For the canny folks ‘at leves on the banks o’ the water,
To walk straight afore them ‘stead o’ gaun doon the street,
And when they’re iv a hurry running doon a’ they meet;
Forbye being kept myest an hour in suspense,
By cairts, that sometimes myek a plague of a fence,
Then the folks are a’ stopt, suppose they be iv a hurry.
Now, ye blithe lads o’ Shields, let it be a’ your glory,
To get this Chain Brig rear’d on high in the air,
Then we’ll ne’er ha’e to soom amang steam boats ne mair:
Smash their greet clumsy wheels! aw like nyen o’ their wark,
They once cowpt me owerboard, an’ aw was wet to the sark;
But catch me gaun onny mair near them again—
If aw de, say aw divent belang Collingwood Main!
THE COLLIERS’ PAY WEEK.
By Henry Robson.*
THE Baff week is o’er—no repining—
Pay-Saturday’s swift on the wing;
At length the blithe morning comes shining,
When kelter makes colliers sing.
‘Tis Spring and the weather is cheary,
The birds whistle sweet on the spray;
Now coal working lads, trim and airy.
To Newcassel town hie away.
* Henry Robson, the author of this and the two following pieces, is a native of Benwell, near Newcastle. In the place of hit birth he enjoyed frequent opportunities, during his early years, of witnessing the manners, customs, and language of the Colliers, he so well describes in the “Pay Week.” — Besides these, he has written several other pieces of Poetry, humorous, satirical, and descriptive, possessing a considerable degree of merit. He was brought up to the printing business in Newcastle, where he has resided many years.
Those married jog on with their hinnies,
Where the sweetest flowers grow, bonnie laddie, O;
With my true love by my side,
Of a’ the flowers the pride,
I’d wander the warld wide, bonnie laddie, O.
When the throstle hails the morn, bonnie laddie, O,
We’ll wander by the burn, bonnie laddie, O;
And we’ll rest in the alcove,
In bonnie Kelvin Grove,
Where first I told my love to my laddie, O.
When thou leav’st thy native home, bonnie laddie, O,
With thee I mean to roam, bonnie laddie, O;
I’ll watch thee in the fight,
And guard thee day and night,
That no mishap alight—on my laddie, O.
In the fatal battle-field, bonnie laddie, O,
Shouldst thou thy spirit yield, bonnie laddie, O—
When thy een are clos'd in death,
I’ll sigh my latest breath,
And one grave shall hold us baith, bonnie laddie, O.
But kind should Fortune prove, bonnie laddie, O,
And spare us baith to love, bonnie laddie, O:
By the stream again we'll rove,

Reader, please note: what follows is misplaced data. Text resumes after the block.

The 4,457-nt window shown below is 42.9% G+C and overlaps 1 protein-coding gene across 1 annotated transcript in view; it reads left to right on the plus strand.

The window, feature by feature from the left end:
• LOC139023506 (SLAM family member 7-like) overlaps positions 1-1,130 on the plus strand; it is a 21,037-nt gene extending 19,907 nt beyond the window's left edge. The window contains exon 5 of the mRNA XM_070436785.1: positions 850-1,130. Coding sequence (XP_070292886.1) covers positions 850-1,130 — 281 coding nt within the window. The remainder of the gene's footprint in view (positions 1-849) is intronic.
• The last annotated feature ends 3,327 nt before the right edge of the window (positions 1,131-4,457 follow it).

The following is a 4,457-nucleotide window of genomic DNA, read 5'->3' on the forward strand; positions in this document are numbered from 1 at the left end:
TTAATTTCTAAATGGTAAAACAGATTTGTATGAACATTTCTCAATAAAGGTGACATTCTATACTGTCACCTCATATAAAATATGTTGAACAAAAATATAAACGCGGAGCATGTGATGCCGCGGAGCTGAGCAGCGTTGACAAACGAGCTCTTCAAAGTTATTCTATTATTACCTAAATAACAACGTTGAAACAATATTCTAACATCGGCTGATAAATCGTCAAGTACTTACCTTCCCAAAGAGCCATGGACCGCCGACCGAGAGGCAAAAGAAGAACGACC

In bonnie Kelvin Grove,
And fra hame nae mair remove, dearest laddie, O.
TO MR. PETER WATSON,*
WHO LAYS POW’RFUL BATS ON.
By the Same.—Written in 1824.
O Watson! O Watson! what are you about?
What have you been doing to cause such a rout?
‘Tis said you’ve been giving the Clergy a clout;
Which nobody does deny.
* Peter Watson, of Chester-le-Street, Shoemaker.—This person for some time laudably exerted himself to oppose the claims of the Government Clergy to what are called Easter dues or offerings; and by a powerful appeal to the public, succeeded in convincing many that such claims were equally oppressive and unjust, and founded neither in the law nor the gospel —The late worthy Vicar of Newcastle, Mr John Smith, actuated with the generous feelings of a Man and a Christian, and with due deference to public opinion, restrained the Clergy in his jurisdiction from collecting these Exactions during the latter years of his life. To him, therefore, and to Peter Watson, in particular, who aroused the public attention to the subject, the inhabitants of Newcastle are indebted for being relieved from this odious, unjust, and oppressive Clerical Tax.
O stop! Watson, stop! O whither?—say whither
Directs thy bold genius?—‘twould seem you choose rather
To hammer the Parsons, instead of bend leather;
At starting you were not shy.
What tho’ the good Clergy for long time have got,
At Easter, fat pullets to put in their pot,
And ta’en from the people full many a groat;
Yet why into this should you pry?
Of matters relating to Church or to State,
‘Tis surely not fit you should trouble your pate;
Yet still you keep thumping, with spirit elate,
As if you would maul the whole fry.
I’d have you respect more the Lord's own Anointed,
Who over your conscience to rule are appointed,
And to whom pigs and pullets are sent to be jointed,
And other good things forby.
Repent, then, and quick pay your Easter Dues, And to guileless Parsons give no more abuse,
Or spiritual comfort to you they’ll refuse,
And this may cause you to sigh!
For things are so chang’d since you rang them a peal,
That the Clerk seems afraid thro’ our parish to speel;
For he’s look’d on no better than one come to steal;
Which nobody can deny.
The Clerk of St. John’s, that he might have good luck,
Employ’d a brave Noodle, whose nick-name is Pluck,
To collect Easter-pence; but the people had struck—
Few, few were brought to comply.
Now the Parsons to you attach all the blame,
O Watson, for saying they had no just claim;
Thus you’ve brought on yourself their holy disdain;